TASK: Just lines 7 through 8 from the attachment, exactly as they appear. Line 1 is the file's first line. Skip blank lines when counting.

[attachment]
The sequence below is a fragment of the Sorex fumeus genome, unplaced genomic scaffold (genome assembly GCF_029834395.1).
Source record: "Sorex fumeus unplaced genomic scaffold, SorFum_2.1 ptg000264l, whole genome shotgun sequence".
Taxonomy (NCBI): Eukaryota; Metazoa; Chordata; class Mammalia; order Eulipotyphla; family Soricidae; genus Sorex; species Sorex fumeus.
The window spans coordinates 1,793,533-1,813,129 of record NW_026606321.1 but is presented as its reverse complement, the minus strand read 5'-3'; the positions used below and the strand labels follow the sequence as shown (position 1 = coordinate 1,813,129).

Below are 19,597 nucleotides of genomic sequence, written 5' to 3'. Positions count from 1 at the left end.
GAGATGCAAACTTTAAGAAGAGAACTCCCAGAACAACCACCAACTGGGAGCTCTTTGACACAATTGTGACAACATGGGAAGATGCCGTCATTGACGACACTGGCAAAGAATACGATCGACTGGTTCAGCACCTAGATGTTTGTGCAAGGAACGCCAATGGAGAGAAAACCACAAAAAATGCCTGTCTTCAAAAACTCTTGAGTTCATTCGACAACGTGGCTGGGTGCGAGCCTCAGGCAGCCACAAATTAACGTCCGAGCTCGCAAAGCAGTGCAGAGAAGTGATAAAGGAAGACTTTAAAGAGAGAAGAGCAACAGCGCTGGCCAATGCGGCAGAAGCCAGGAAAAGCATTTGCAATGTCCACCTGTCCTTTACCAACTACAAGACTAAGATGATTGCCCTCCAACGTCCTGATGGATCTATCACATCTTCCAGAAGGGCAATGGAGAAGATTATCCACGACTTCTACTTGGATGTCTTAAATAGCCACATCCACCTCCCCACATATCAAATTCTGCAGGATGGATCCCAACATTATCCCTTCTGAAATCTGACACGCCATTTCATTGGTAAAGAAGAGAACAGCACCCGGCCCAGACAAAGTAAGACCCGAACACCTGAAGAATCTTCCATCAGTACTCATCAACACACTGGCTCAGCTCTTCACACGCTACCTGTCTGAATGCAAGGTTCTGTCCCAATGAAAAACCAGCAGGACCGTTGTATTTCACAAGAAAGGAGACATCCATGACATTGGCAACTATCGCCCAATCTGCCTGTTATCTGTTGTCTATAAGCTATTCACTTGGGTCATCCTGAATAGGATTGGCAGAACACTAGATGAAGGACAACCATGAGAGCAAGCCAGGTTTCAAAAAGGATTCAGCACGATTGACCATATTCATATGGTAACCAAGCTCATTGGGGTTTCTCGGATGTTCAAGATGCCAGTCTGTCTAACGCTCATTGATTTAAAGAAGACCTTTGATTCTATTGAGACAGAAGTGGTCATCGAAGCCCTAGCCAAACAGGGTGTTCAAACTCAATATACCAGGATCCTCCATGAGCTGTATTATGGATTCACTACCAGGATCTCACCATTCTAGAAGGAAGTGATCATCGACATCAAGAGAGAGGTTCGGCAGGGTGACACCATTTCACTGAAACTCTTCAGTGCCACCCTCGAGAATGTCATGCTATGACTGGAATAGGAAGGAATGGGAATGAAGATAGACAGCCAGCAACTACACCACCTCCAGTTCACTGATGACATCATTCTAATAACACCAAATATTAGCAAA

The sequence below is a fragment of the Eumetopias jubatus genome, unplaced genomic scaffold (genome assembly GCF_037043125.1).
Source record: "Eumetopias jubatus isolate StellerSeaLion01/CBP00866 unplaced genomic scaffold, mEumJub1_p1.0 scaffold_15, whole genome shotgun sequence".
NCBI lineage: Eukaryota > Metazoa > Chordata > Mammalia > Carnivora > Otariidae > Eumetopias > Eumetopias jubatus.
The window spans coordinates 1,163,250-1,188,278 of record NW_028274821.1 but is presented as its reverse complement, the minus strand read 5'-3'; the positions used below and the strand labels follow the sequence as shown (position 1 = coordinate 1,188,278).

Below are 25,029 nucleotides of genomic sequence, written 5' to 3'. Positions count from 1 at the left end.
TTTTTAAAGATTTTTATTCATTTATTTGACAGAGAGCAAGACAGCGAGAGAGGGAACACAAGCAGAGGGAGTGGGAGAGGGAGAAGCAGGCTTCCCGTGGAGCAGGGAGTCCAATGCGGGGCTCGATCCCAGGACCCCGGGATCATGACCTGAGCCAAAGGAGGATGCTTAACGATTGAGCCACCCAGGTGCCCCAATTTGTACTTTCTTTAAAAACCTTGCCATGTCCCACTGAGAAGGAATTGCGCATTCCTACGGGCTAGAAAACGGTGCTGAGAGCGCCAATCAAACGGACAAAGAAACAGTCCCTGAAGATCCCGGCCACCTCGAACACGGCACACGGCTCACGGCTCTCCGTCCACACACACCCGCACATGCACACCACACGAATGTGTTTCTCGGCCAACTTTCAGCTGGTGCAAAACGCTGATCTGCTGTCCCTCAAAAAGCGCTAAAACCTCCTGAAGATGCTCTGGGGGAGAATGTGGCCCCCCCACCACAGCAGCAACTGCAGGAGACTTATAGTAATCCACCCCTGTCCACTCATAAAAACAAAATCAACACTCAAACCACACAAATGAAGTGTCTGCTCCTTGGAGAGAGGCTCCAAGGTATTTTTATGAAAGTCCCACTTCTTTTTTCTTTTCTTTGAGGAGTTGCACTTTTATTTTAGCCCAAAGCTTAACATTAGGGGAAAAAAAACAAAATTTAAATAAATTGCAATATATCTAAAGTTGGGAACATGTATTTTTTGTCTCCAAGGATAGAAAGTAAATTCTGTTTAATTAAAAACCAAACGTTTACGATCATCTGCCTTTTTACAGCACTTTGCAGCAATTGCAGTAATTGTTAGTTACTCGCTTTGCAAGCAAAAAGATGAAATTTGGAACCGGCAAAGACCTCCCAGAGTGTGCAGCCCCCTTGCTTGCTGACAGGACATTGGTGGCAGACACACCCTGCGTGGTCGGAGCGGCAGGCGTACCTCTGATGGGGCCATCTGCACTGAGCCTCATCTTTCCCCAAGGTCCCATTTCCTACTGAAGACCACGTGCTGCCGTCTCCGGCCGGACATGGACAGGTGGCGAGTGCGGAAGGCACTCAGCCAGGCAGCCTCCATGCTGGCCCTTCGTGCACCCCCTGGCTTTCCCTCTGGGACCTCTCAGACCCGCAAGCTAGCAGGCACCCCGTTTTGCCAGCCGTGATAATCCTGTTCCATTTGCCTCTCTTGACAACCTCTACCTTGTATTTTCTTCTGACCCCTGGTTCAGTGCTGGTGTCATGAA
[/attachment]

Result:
The sequence below is a fragment of the Eumetopias jubatus genome, unplaced genomic scaffold (genome assembly GCF_037043125.1).
Source record: "Eumetopias jubatus isolate StellerSeaLion01/CBP00866 unplaced genomic scaffold, mEumJub1_p1.0 scaffold_15, whole genome shotgun sequence".